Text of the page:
Phong: There are many steps, components, and subtopics that go into security assessments. Outside of the preliminary work, audits typically start with investigating access control. Who is using different pieces of technology and how is a company managing that access? From there we look at monitoring, system integrity, penetration testing, and much more, applying policies and procedures in each of those categories while using the five trust principles in SSAE as a guide.
Of course, some companies have no security policy in place, and for them we start from square one by developing procedures. In any event, it’s important to assess vendors, ask them questions, and review action plans with them to make sure security is a priority for everyone before certifying the audit.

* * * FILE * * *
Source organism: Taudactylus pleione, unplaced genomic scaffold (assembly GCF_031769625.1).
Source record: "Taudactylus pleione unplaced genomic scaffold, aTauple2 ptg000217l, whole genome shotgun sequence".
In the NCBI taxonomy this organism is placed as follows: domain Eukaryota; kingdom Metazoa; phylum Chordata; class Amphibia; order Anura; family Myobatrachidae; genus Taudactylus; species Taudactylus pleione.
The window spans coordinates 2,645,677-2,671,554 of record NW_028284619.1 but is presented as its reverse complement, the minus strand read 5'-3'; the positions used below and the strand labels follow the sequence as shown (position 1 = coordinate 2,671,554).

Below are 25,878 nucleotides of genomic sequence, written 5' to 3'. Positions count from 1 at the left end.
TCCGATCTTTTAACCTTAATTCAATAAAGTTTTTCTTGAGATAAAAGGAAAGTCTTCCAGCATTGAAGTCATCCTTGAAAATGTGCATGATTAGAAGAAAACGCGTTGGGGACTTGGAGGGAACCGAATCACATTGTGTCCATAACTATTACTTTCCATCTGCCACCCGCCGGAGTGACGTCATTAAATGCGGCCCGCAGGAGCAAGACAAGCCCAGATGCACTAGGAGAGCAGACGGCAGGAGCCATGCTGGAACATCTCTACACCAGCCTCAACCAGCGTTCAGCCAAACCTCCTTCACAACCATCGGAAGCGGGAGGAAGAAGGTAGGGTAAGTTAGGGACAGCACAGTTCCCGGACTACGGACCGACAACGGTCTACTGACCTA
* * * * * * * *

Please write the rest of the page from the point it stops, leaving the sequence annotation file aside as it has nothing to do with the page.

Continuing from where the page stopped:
Phong: SSAE SOC 2 framework provides five trust principles that guide risk assessments. These are distinct areas that help to organize the process and focus on important nuances of security:
- Security: This is all about who has access to systems and data. Have these people been reviewed? What happens if their access is compromised?
- Availability: If systems are in place, is there any redundancy in the availability of those systems? If you rely on a vendor or service provider and they go down, does that mean you lose availability too?